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Central Park is one of those places that make New York such a great place to live.

The
huge park, 341 hectare large (843 acres), is located in the center of Manhattan. Its
design has served as an example for city parks around the world.

The park boasts several lakes, theaters, ice rinks, fountains, tennis
courts, baseball fields, many playgrounds and other facilities. It is also
home to the Central Park Zoo and the Metropolitan Museum of Art.
Especially during the weekends, when cars are not allowed into the
park, Central Park is a welcome oasis in this hectic city.

History
Conception

When the terrain for Central Park was


bought by the City of New York in 1853, it
was faraway from civilization, somewhere
between the City of New York and the
village Harlem. The area contained sheds
from colonists, quarries, pig farms and
swamps.
In 1857, the city of New York organized a competition for the design of
this new park, which had to rival with the great parks
in Londonand Paris. A design by Frederic Law Olmsted and Calvert
Vaux, named 'the Greensward Plan' was
chosen.

Charles A. Dana Discovery

This plan featured an English style


landscape with large meadows, several
lakes and hills. Winding pedestrian roads
were separated from main roads and the
huge number of trees ensured the city's
buildings were not visible from within the
park.

Creation

To convert the swampy area into the park the designers had
envisioned, several hundred thousand trees were planted, more than 3
million cubic yards of soil was moved, roads and bridges were
constructed and a large reservoir was dug out. It took more than 15
years before the 20,000 workers had
completed the park.
Central Park immediately became a popular
place for all New Yorkers, attracting millions
of visitors each year.

The Lake

From Relaxation to Recreation

Frederic Law Olmstead's goal was to create a place where people could
relax and meditate. He saw the park as a kind of social experiment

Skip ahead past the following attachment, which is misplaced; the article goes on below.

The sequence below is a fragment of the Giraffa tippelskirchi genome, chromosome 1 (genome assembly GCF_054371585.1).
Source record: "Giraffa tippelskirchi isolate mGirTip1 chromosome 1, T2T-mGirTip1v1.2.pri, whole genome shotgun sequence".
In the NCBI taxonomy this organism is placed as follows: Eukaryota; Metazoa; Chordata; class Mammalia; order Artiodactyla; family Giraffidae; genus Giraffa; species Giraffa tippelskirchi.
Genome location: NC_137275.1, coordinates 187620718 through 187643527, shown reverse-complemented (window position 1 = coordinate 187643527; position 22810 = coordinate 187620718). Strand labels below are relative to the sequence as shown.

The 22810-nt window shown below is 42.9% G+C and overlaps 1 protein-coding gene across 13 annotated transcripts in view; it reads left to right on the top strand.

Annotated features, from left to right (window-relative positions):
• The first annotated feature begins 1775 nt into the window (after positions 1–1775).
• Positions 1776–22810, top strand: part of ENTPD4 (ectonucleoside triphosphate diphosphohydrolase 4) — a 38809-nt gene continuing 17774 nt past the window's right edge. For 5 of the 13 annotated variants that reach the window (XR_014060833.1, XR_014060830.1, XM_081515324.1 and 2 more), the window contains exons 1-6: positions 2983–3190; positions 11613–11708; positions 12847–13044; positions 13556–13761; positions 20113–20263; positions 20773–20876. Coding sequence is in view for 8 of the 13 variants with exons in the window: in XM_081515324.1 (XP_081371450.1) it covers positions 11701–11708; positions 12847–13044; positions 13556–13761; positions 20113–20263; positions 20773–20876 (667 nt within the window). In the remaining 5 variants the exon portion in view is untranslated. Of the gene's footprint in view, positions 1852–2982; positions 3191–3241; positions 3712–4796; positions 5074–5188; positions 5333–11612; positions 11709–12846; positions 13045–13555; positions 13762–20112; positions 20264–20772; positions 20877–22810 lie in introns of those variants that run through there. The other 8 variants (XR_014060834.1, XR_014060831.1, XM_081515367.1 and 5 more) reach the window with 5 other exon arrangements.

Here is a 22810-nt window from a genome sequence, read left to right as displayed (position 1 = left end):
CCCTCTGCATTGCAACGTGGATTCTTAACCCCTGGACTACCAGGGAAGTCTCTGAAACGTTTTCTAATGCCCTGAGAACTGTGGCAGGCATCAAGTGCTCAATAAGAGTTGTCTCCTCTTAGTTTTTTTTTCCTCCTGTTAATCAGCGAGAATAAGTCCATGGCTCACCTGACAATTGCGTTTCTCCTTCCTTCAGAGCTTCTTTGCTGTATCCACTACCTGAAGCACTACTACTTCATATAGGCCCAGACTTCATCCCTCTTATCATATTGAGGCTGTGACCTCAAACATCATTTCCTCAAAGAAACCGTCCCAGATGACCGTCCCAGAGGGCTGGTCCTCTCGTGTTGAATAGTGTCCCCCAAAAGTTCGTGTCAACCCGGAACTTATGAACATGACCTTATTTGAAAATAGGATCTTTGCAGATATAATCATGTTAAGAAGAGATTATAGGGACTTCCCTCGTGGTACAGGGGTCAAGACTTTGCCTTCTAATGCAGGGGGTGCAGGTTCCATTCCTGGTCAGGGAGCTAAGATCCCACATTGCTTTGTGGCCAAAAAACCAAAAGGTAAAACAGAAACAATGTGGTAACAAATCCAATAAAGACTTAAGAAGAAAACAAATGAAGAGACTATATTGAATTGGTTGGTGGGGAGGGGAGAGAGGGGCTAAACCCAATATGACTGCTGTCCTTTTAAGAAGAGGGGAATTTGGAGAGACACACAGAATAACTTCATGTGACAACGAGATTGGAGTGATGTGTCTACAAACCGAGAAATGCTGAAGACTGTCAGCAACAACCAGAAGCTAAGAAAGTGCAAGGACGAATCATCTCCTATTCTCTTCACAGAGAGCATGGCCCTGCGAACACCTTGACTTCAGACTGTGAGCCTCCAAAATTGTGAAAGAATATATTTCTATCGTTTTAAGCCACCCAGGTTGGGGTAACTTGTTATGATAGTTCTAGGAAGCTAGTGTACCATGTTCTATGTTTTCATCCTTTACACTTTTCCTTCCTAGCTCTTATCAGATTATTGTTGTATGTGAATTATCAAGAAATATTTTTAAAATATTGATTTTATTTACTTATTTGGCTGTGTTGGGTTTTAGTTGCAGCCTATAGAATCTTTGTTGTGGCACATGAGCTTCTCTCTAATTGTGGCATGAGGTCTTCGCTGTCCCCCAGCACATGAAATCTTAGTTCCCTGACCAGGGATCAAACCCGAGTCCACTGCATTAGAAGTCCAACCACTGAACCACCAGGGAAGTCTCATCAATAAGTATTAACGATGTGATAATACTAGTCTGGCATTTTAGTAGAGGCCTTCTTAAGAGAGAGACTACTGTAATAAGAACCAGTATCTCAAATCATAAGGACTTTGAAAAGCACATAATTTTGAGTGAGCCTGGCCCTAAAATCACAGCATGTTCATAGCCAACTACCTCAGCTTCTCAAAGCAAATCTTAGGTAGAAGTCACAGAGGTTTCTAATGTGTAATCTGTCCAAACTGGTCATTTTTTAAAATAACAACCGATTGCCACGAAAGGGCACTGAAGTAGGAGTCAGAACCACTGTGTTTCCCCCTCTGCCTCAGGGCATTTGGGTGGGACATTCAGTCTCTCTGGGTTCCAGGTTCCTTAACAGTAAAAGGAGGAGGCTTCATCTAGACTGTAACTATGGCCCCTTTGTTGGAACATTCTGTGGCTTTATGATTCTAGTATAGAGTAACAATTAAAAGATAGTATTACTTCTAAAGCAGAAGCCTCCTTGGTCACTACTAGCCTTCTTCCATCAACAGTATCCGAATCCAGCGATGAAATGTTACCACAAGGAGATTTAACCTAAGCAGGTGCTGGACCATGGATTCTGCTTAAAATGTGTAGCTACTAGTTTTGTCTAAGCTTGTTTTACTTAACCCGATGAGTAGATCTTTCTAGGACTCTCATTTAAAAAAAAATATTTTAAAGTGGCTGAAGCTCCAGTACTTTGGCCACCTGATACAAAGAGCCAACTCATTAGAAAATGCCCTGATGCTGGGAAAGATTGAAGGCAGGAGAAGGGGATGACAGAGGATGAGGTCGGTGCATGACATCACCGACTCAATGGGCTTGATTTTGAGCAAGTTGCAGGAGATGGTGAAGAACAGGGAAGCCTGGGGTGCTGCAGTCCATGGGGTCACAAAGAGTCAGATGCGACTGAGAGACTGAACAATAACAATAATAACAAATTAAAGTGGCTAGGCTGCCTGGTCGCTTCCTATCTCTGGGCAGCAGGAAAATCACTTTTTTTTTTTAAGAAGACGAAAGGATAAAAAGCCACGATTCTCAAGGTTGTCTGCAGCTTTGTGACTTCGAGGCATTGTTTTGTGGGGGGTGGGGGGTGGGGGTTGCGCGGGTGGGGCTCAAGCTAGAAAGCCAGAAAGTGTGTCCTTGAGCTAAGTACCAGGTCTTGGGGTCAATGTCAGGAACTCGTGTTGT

where people from both upper and lower classes would meet, a rather
revolutionary
idea
at
that
time.
After the appointment of Robert Moses in 1934 as New York City Parks
Commissioner, the focus of the park shifted from relaxation to
recreation.
During Moses's 26 year tenure he
constructed
many
sports
facilities,
playgrounds and the Wollman rink. He also
renovated the Zoo, and installed several
sculptures including 'Alice in Wonderland '.
Small bridge at The Pond

Decline and renovation

After the departure of Moses in 1960, Central park started to decline.


Graffiti, garbage and criminality kept both citizens and tourists from
visiting the park. In the 1970s the park became a symbol of New York
City's decline.

Rowboats at The Lake

The tide started to turn in 1980 when a


group of citizens created the Central Park
Conservancy. Together with the city, it
started a 50 million dollar renovation
project. Several parts of the park, including
Sheep Meadow and Bethesda Terrace were
restored. Three employees were hired to
remove the graffiti - it took them three

years to complete this task. Criminality was reduced with the


deployment of a large police force.
Thanks to these efforts by both the city and
private groups, Central Park is now a
relatively clean and safe place, visited by
more than 30 million people each year.
Balto Statue

Sights & Attractions


There's plenty to see and do in Central Park. Sports facilities can be
found all over the park but most of the interesting sights are found in
the lower half of Central Park. You'll come across historical buildings,
statues, monuments, beautiful bridges, and of course plenty of nature.
Some of it is quite rugged like the forest-like Ramble while other parts
of the park are more manicured and feature beautiful flowers and
shrubs.
There are eighteen gated entrances to the park.
Each of them has its own name. Several of these
gates are ornate such as the Vanderbilt Gate,
Engineers' Gate and in particular Merchants' Gate
at Columbus Circle.

Merchants' Gate

Central Park Zoo

Many people enter the via the Scholars' Gate at Grand Army Plaza,
near Fifth Avenue, which leads to a nice pond with a beautiful stone
bridge. More to the north is one of the park's most popular attractions:
Central Park Zoo. The zoo has exhibits divided into several regions
such as a tropic zone and polar circle. Some of its popular residents
include polar bears, snow leopards, red pandas and penguins. Just
north of the Central Park Zoo is the Tisch Children's Zoo, where small
children can see and touch domestic animals.

Dairy

West of the Central Park Zoo is the Dairy, a Victorian style cottage
created in 1870. The picturesque building houses a Visitor Center
where you can get maps, guides, gifts, and information on events that
are planned in Central Park. The Dairy is located at a former pasture,
where cows grazed to provide fresh milk for the city's children, hence
the name of the building.
Bethesda Terrace